Addis Ababa — While external observers could add some value to strengthen the quality of electoral processes, they are neither essential nor necessary to certify the credibility of an election; and the validity and legitimacy of Ethiopia's election is determined solely by Ethiopian laws, institutions and ultimately by the people of Ethiopia, according to a statement of Ministry of Foreign Affairs (MoFA).
The above declaration was made in a statement the Spokesperson Office issued this afternoon. Below is the full statement.
Press Statement on the EU's decision to cancel the deployment of its observation mission for the upcoming elections in Ethiopia
The Government of the Federal Democratic Republic of Ethiopia has learnt with disappointment of the decision of the High Representative of the European Union for Foreign Affairs and Security Policy to cancel the deployment of its observation mission for the upcoming general elections.
All possible efforts were made by the Government to conclude the Administrative Arrangement for the deployment of the mission, but these were to no avail. When the EU requested to observe the 6th national elections earlier this year, the Government of Ethiopia immediately accepted and started negotiating in good faith on the draft agreement for the deployment of the observation mission. All concerned government institutions and the National Electoral Board of Ethiopia (NEBE) were engaged in the process, and while work was underway to finalize the Agreement, the Government also welcomed and facilitated the visit of the Exploratory Mission of the EU to Ethiopia two month ago. The Exploratory Mission had a productive stay and held discussions with various stakeholders. This was the impression the Government obtained from the Mission upon the completion of its work and whose recommendations later on led to the decision by the EU to deploy the observer mission.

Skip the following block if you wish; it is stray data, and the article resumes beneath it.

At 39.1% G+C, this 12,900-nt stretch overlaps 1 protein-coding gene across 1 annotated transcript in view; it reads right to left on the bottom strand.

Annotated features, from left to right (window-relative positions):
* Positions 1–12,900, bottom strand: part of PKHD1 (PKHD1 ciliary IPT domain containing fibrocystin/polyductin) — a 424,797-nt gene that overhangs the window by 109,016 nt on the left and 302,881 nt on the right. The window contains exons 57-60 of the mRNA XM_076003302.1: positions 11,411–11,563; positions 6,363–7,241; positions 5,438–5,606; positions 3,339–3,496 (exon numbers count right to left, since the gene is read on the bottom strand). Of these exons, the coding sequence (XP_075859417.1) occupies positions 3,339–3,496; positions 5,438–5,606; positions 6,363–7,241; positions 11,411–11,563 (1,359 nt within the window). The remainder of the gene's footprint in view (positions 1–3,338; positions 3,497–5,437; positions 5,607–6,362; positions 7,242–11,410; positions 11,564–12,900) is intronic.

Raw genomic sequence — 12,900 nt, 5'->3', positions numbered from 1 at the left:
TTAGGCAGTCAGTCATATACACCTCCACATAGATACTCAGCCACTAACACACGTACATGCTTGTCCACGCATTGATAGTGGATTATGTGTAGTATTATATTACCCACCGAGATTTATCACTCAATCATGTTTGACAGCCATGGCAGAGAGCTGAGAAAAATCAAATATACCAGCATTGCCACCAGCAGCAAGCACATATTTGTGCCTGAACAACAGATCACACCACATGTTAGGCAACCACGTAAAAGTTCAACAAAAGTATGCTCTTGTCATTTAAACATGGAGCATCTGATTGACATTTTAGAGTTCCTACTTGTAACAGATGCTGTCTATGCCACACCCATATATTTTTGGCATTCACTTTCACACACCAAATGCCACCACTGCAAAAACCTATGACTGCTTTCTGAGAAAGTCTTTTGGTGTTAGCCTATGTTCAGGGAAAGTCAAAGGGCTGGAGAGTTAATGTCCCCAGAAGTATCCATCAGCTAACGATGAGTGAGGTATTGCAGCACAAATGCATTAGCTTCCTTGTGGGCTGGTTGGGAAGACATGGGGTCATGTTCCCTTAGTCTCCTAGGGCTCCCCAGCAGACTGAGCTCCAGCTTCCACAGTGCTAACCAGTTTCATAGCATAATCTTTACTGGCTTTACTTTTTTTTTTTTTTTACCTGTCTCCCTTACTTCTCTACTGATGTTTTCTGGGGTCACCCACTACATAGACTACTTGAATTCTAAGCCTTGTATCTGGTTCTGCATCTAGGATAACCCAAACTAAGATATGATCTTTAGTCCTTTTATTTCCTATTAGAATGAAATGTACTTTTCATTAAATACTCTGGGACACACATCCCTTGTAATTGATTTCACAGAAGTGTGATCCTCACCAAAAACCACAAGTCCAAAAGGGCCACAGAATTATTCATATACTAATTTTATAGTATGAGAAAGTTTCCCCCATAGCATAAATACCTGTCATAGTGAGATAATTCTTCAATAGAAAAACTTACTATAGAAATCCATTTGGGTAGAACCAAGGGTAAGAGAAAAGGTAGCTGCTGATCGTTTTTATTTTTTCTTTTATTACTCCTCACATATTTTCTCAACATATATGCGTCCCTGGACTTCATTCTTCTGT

While the Government was working tirelessly and expeditiously hoping to reach an agreement on the modality of the deployment, it is very unfortunate to have learnt that the issue of communications equipment was put forth as a deal-breaker for the EU to observe one of the most hoped-for democratic elections in the country's history. The Government of Ethiopia, from the beginning, has made it abundantly clear that VSAT services can only be provided by the Ethio-telecom while accepting additional requests by the EU to import related equipment. As an important strategic partner and staunch supporter of the reform process, this demand by the EU has come as a surprise to the Government of Ethiopia, as none of these elements were a bone of contention in past elections. At a time when the telecommunication infrastructure in Ethiopia has made huge strides employing the latest available technologies, questioning the effectiveness and efficiency of its services is not a convincing reason to take the hasty decision of canceling the mission's deployment.
In the same vein, the EU has also rejected the proposal by the Ethiopian side to include in the Agreement that statements or public comments by the observer mission prior to the issuance of its preliminary findings and conclusions not be prejudicial to the election process or influence the perception of the public, on the result of the election to be announced only by NEBE. This concern stems from the fact that in the past, such pronouncements by other EU observer missions had serious repercussions on the country as a whole.
The Government is committed to make the upcoming elections free, fair, and democratic and is determined to continue working with all stakeholders to make it so. While external observers could add some value to strengthen the quality of electoral processes, they are neither essential nor necessary to certify the credibility of an election. The validity and legitimacy of Ethiopia's election is determined solely by Ethiopian laws, Ethiopian institutions, and ultimately, by the people of Ethiopia.